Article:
The Birth & Death of the World

a baby with encephalitis, and wingsSWD 2: ‘The Birth & Death of the World’
Year: 2004
Media: Ink, gouache.
Framed 27 in. H x 33 13/16 W
Exhibits: Washington State Univ., Tri-Cities, Wash. 2007 Seattle Central College, Seattle, 2013 and others.

Homage to an “Agent Orange” baby girl with no name. She was born November 1998 with hydro-encephalitis in Vinh Long province, Vietnam, and died a month later. The portrait of the infant’s head was inspired by a photo in the book Agent Orange – Collateral Damage in Vietnam by the late Welsh photojournalist Philip Jones Griffiths. (Pub: Trolley Books, Ltd, London, 2003).

The wings were drawn at the ornithology lab, Burke Museum of Natural History, Univ. of Washington, Seattle.

I first saw the photo in the Agent Orange book, which I had checked out from Seattle Public Library. The photo made me think of American sci-fi movies, with the infant’s enlarged head. Her head almost made me think of the world, as in the planet earth. Hence the title, which is derived from an old Jewish saying, “if you save a life you save an entire world.’ The saying means that one persons life is an entire world, like a universe. That phrase is heard in a scene near the very end of the Stephen Spielberg directed movie, Schindler’s List.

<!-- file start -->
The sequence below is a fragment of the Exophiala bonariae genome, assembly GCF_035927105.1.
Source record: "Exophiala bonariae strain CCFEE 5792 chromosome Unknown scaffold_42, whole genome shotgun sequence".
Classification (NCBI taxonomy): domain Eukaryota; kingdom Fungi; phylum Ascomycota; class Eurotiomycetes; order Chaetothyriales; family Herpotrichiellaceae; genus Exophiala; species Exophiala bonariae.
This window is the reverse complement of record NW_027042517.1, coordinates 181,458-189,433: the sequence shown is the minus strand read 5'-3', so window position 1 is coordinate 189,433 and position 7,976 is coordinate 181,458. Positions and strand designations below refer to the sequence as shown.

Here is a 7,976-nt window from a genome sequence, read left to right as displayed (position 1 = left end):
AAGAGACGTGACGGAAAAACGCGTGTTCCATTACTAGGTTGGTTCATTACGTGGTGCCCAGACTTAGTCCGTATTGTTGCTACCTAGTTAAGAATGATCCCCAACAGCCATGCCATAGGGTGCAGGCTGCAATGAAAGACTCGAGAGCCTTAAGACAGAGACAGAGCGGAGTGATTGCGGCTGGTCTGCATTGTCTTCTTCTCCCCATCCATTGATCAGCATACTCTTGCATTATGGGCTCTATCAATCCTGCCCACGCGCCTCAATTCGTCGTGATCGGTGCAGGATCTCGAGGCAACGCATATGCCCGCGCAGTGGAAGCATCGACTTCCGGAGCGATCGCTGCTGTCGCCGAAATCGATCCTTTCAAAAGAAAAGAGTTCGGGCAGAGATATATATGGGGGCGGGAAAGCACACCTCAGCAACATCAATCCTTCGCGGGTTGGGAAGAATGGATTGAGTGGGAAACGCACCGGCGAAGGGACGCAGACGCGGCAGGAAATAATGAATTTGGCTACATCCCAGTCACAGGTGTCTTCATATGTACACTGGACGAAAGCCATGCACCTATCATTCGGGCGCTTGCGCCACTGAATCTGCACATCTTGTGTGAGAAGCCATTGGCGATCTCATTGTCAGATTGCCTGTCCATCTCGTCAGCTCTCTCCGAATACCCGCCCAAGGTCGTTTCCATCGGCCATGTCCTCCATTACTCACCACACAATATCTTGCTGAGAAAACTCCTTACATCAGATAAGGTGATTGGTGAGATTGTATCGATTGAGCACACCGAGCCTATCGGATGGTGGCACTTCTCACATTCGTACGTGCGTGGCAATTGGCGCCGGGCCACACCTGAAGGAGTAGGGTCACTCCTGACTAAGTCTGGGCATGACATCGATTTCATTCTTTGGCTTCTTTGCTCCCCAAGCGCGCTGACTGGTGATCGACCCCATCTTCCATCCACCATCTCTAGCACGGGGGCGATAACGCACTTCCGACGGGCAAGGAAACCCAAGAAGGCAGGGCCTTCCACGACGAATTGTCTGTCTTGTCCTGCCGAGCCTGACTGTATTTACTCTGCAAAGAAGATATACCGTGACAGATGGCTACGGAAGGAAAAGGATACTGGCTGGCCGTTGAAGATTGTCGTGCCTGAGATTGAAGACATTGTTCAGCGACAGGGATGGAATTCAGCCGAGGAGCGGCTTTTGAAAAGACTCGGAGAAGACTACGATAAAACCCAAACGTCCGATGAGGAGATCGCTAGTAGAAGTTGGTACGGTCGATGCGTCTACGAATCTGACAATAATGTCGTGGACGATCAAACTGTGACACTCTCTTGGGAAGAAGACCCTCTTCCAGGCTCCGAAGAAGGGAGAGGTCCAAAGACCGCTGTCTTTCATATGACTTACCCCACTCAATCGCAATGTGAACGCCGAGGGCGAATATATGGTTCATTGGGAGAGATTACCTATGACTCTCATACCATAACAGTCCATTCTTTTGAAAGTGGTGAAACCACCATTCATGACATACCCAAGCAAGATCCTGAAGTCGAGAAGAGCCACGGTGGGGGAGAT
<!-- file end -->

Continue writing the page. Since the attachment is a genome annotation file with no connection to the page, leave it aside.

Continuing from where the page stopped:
Phillip Jones Griffiths

Phillip Jones Griffiths was born 18 February 1938 in Wales; he died March 19, 2008 in London, England. He made a great array of astonishing, breathtaking and moving photos over the course of his career. Griffiths worked as a freelance photographer in Algeria, 1961; he went to Vietnam, 1966, working for Magnum, the agency for professional photojournalists. He covered the Yom Kippur war, 1973 and was in Cambodia, 1973-75.  Griffiths returned to southeast Asia years after the war ended. The photos in the Agent Orange book are of the trips he made then.

The Philip Jones Griffiths Foundation website includes some photos from the Agent Orange work.

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